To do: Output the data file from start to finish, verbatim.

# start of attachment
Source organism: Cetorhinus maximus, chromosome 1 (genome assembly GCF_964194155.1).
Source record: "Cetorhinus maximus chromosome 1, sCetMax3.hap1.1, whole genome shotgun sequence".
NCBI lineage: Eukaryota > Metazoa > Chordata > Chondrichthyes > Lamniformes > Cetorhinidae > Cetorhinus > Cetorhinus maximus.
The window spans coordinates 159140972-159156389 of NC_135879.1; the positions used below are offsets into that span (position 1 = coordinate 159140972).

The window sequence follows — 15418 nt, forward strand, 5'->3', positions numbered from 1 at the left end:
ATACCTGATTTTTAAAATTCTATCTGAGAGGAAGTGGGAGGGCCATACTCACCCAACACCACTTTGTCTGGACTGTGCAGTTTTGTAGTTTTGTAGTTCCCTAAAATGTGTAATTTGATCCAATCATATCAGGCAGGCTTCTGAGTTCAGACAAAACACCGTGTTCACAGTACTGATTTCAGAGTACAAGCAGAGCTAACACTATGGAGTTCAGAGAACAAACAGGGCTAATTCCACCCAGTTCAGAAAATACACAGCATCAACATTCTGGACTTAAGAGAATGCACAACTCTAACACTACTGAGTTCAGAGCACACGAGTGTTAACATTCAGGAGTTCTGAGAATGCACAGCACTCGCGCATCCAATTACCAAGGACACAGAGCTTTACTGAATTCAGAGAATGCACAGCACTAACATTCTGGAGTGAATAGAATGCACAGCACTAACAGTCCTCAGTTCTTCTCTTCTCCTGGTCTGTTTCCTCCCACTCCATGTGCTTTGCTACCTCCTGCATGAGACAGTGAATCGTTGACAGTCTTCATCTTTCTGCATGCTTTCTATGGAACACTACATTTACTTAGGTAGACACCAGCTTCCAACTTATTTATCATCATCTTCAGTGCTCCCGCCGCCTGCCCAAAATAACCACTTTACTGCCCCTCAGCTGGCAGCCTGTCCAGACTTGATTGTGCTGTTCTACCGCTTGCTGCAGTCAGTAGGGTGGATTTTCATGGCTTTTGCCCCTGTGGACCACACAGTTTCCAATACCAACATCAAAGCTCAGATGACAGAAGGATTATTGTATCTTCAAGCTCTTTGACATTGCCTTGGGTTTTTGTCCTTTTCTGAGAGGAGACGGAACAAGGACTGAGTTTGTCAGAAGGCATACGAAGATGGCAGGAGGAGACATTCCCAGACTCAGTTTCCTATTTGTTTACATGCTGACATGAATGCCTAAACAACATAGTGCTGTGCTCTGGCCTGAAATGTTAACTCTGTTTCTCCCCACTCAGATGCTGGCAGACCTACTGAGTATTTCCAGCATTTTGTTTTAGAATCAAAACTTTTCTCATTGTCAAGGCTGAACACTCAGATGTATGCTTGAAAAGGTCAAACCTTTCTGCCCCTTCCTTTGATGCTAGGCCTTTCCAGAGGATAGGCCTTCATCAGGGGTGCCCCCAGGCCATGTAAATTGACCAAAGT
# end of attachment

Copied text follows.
Source organism: Cetorhinus maximus, chromosome 1 (genome assembly GCF_964194155.1).
Source record: "Cetorhinus maximus chromosome 1, sCetMax3.hap1.1, whole genome shotgun sequence".
NCBI lineage: Eukaryota > Metazoa > Chordata > Chondrichthyes > Lamniformes > Cetorhinidae > Cetorhinus > Cetorhinus maximus.
The window spans coordinates 159140972-159156389 of NC_135879.1; the positions used below are offsets into that span (position 1 = coordinate 159140972).

The window sequence follows — 15418 nt, forward strand, 5'->3', positions numbered from 1 at the left end:
ATACCTGATTTTTAAAATTCTATCTGAGAGGAAGTGGGAGGGCCATACTCACCCAACACCACTTTGTCTGGACTGTGCAGTTTTGTAGTTTTGTAGTTCCCTAAAATGTGTAATTTGATCCAATCATATCAGGCAGGCTTCTGAGTTCAGACAAAACACCGTGTTCACAGTACTGATTTCAGAGTACAAGCAGAGCTAACACTATGGAGTTCAGAGAACAAACAGGGCTAATTCCACCCAGTTCAGAAAATACACAGCATCAACATTCTGGACTTAAGAGAATGCACAACTCTAACACTACTGAGTTCAGAGCACACGAGTGTTAACATTCAGGAGTTCTGAGAATGCACAGCACTCGCGCATCCAATTACCAAGGACACAGAGCTTTACTGAATTCAGAGAATGCACAGCACTAACATTCTGGAGTGAATAGAATGCACAGCACTAACAGTCCTCAGTTCTTCTCTTCTCCTGGTCTGTTTCCTCCCACTCCATGTGCTTTGCTACCTCCTGCATGAGACAGTGAATCGTTGACAGTCTTCATCTTTCTGCATGCTTTCTATGGAACACTACATTTACTTAGGTAGACACCAGCTTCCAACTTATTTATCATCATCTTCAGTGCTCCCGCCGCCTGCCCAAAATAACCACTTTACTGCCCCTCAGCTGGCAGCCTGTCCAGACTTGATTGTGCTGTTCTACCGCTTGCTGCAGTCAGTAGGGTGGATTTTCATGGCTTTTGCCCCTGTGGACCACACAGTTTCCAATACCAACATCAAAGCTCAGATGACAGAAGGATTATTGTATCTTCAAGCTCTTTGACATTGCCTTGGGTTTTTGTCCTTTTCTGAGAGGAGACGGAACAAGGACTGAGTTTGTCAGAAGGCATACGAAGATGGCAGGAGGAGACATTCCCAGACTCAGTTTCCTATTTGTTTACATGCTGACATGAATGCCTAAACAACATAGTGCTGTGCTCTGGCCTGAAATGTTAACTCTGTTTCTCCCCACTCAGATGCTGGCAGACCTACTGAGTATTTCCAGCATTTTGTTTTAGAATCAAAACTTTTCTCATTGTCAAGGCTGAACACTCAGATGTATGCTTGAAAAGGTCAAACCTTTCTGCCCCTTCCTTTGATGCTAGGCCTTTCCAGAGGATAGGCCTTCATCAGGGGTGCCCCCAGGCCATGTAAATTGACCAAAGT